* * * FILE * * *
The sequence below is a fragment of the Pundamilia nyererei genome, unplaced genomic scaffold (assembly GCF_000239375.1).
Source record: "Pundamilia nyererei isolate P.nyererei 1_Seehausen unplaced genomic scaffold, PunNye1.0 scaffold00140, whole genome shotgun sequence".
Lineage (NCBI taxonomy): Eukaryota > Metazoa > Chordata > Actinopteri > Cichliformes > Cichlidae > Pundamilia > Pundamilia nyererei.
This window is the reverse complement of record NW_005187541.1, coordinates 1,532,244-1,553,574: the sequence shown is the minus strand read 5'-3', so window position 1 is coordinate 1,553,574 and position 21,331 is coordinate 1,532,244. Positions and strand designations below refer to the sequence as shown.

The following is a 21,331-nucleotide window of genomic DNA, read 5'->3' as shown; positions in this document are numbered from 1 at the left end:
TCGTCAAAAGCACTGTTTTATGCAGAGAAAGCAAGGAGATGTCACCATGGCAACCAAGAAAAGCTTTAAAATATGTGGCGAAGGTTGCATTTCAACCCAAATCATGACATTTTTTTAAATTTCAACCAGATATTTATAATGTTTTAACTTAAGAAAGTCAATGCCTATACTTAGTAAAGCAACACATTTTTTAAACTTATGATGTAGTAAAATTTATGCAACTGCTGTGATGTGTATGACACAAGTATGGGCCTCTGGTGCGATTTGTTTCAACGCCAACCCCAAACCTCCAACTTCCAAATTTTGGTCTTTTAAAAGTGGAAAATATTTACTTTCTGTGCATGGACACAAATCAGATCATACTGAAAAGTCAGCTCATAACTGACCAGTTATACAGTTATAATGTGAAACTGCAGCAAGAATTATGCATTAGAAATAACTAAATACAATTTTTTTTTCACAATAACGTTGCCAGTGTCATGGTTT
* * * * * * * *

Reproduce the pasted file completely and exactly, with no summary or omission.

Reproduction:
The sequence below is a fragment of the Pundamilia nyererei genome, unplaced genomic scaffold (assembly GCF_000239375.1).
Source record: "Pundamilia nyererei isolate P.nyererei 1_Seehausen unplaced genomic scaffold, PunNye1.0 scaffold00140, whole genome shotgun sequence".
Lineage (NCBI taxonomy): Eukaryota > Metazoa > Chordata > Actinopteri > Cichliformes > Cichlidae > Pundamilia > Pundamilia nyererei.
This window is the reverse complement of record NW_005187541.1, coordinates 1,532,244-1,553,574: the sequence shown is the minus strand read 5'-3', so window position 1 is coordinate 1,553,574 and position 21,331 is coordinate 1,532,244. Positions and strand designations below refer to the sequence as shown.

The following is a 21,331-nucleotide window of genomic DNA, read 5'->3' as shown; positions in this document are numbered from 1 at the left end:
TCGTCAAAAGCACTGTTTTATGCAGAGAAAGCAAGGAGATGTCACCATGGCAACCAAGAAAAGCTTTAAAATATGTGGCGAAGGTTGCATTTCAACCCAAATCATGACATTTTTTTAAATTTCAACCAGATATTTATAATGTTTTAACTTAAGAAAGTCAATGCCTATACTTAGTAAAGCAACACATTTTTTAAACTTATGATGTAGTAAAATTTATGCAACTGCTGTGATGTGTATGACACAAGTATGGGCCTCTGGTGCGATTTGTTTCAACGCCAACCCCAAACCTCCAACTTCCAAATTTTGGTCTTTTAAAAGTGGAAAATATTTACTTTCTGTGCATGGACACAAATCAGATCATACTGAAAAGTCAGCTCATAACTGACCAGTTATACAGTTATAATGTGAAACTGCAGCAAGAATTATGCATTAGAAATAACTAAATACAATTTTTTTTTCACAATAACGTTGCCAGTGTCATGGTTT